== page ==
|Diagnostic Medicine, P.C. v Auto One Ins. Co.|
|2019 NY Slip Op 51891(U) [65 Misc 3d 153(A)]|
|Decided on November 22, 2019|
|Appellate Term, Second Department|
|Published by New York State Law Reporting Bureau pursuant to Judiciary Law § 431.|
|This opinion is uncorrected and will not be published in the printed Official Reports.|
Law Office of David O'Connor, LLC (David O'Connor and Sara Diamond of counsel), for appellant. Picciano & Scahill, P.C., for respondent (no brief filed).
Appeal from an order of the Civil Court of the City of New York, Queens County (David M. Hawkins, J.), entered October 4, 2017. The order granted the branch of defendant's motion seeking to vacate a judgment of that court entered March 24, 2016 upon defendant's failure to appear for trial, and provided for the filing of a new notice of trial and the restoration of the matter to the trial calendar.
ORDERED that the order is modified by striking the provisions therein for the filing of a new notice of trial and restoration of the matter to the trial calendar; as so modified, the order is affirmed, without costs.
In this action by a provider to recover assigned first-party no-fault benefits, defendant served an answer to the complaint, but failed to appear for trial on June 4, 2015. The Civil Court referred the matter to the inquest clerk. Plaintiff's attorney signed a proposed judgment on March 23, 2016. An affidavit of service, which was executed by plaintiff's employee, stated that "judgment papers," apparently including the proposed judgment, were served upon defendant's attorney on March 23, 2016. A default judgment awarding plaintiff the principal sum of $6,155.90 was entered the following day, on March 24, 2016.
Defendant moved to, among other things, stay the execution and/or enforcement of the judgment and to vacate the judgment on the grounds that the Civil Court lacked jurisdiction to [*2]enter a judgment (see CPLR 5015 [a] ) and that defendant had a reasonable excuse for the default and a potentially meritorious defense to the action (see CPLR 5015 [a] ). Plaintiff opposed defendant's motion. By order entered October 4, 2017, the Civil Court granted the branch of defendant's motion seeking relief pursuant to CPLR 5015 (a) (1), finding that defendant had established an excusable default and a potentially meritorious defense to the action. The order vacated the judgment, provided for plaintiff's filing of a new notice of trial and directed the clerk of the court to restore the matter to the trial calendar and notify the parties of the new trial date.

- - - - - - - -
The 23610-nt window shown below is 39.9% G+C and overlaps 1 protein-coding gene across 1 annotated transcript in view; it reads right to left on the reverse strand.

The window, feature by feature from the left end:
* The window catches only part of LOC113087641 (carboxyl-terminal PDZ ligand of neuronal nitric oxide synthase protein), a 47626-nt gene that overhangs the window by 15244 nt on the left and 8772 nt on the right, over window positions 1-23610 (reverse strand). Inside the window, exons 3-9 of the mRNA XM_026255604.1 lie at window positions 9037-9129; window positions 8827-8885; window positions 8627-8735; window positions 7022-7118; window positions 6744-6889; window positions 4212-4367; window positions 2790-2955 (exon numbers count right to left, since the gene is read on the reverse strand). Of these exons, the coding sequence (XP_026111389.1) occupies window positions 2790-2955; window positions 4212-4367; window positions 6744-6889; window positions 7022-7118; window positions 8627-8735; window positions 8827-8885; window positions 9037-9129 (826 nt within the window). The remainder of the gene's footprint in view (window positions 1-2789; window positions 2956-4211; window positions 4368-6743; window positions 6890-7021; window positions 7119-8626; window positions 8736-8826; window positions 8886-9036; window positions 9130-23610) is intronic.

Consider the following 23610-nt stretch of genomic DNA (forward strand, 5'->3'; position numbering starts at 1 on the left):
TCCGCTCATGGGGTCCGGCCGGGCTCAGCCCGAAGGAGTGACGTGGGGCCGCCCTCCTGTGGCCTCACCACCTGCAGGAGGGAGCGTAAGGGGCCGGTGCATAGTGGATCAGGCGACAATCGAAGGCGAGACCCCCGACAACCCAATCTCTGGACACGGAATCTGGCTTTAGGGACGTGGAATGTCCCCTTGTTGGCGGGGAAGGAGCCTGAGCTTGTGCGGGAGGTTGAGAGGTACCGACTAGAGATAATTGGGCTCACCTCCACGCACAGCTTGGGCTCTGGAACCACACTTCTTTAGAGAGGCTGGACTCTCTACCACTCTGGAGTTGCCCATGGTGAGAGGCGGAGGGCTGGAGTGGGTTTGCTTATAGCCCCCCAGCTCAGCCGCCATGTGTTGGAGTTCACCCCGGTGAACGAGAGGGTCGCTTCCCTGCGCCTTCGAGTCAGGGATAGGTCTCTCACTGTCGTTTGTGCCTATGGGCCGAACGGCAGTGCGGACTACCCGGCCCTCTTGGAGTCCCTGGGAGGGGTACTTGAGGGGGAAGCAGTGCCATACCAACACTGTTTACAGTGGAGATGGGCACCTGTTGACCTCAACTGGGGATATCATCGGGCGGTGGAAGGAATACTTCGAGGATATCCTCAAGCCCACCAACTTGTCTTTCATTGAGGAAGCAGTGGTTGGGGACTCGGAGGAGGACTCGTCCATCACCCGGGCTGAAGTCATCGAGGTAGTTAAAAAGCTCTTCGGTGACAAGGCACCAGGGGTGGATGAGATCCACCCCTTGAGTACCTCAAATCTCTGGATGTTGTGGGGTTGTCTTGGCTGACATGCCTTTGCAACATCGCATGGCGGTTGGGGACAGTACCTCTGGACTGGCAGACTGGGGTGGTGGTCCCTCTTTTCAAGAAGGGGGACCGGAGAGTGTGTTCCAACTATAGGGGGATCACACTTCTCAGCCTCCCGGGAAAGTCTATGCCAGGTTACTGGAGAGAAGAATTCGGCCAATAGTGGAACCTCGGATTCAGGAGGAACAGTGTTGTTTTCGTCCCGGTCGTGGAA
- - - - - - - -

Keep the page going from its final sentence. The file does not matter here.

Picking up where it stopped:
A defendant which appears in an action, but subsequently defaults "is entitled to at least five days' notice of the time and place" of an application to the court or the clerk for leave to enter a default judgment (CPLR 3215 [g] ; see Paulus v Christopher Vacirca, Inc., 128 AD3d 116 ). In the case at bar, plaintiff's application for the entry of the judgment was dated March 23, 2016 and apparently served on defendant on March 23, 2016. The judgment was entered the following day. While a court may, upon such a default, dispense with the notice requirement (see CPLR 3215 [g] ), there is no indication in the record before us that the Civil Court had exercised such discretion. Plaintiff's failure to give defendant notice as required by CPLR 3215 (g) (1) deprived the court of jurisdiction to entertain plaintiff's application to enter the judgment (see Wilmington Sav. Fund Socy., FSB v Hakam, 170 AD3d 924 ; Deutsche Bank Natl. Trust Co. v Gavrielova, 130 AD3d 674 ; Paulus, 128 AD3d at 126) and warrants the vacatur of the judgment. However, where a judgment is vacated due to a jurisdictional defect of improper notice, such a defect "does not, standing alone, entitle [defendant] to be relieved of the underlying default upon which judgment is sought, and to defend the action on the merits" (Paulus, 128 AD3d at 126).
Here, the Civil Court went beyond just vacating the default judgment; rather, it relieved defendant of the underlying default upon granting the branch of defendant's motion seeking relief pursuant to CPLR 5015 (a) (1). The court found that defendant had proffered a reasonable excuse for its default and a potentially meritorious defense to the action, and its order provided for the action to be restored to the trial calendar. Upon the record before us, we find, contrary to the determination of the Civil Court, that defendant's bald, unsupported denial of receiving notices of trial or any other pertinent notices from plaintiff was insufficient to establish an excusable default. In the absence of a reasonable excuse, it is unnecessary to consider whether defendant demonstrated the existence of a potentially meritorious defense to the action so as to warrant the restoration of the action to the calendar.
Accordingly, the order is modified by striking the provisions therein for the filing of a new notice of trial and restoration of the matter to the trial calendar.
ALIOTTA, J.P., PESCE and ELLIOT, JJ., concur.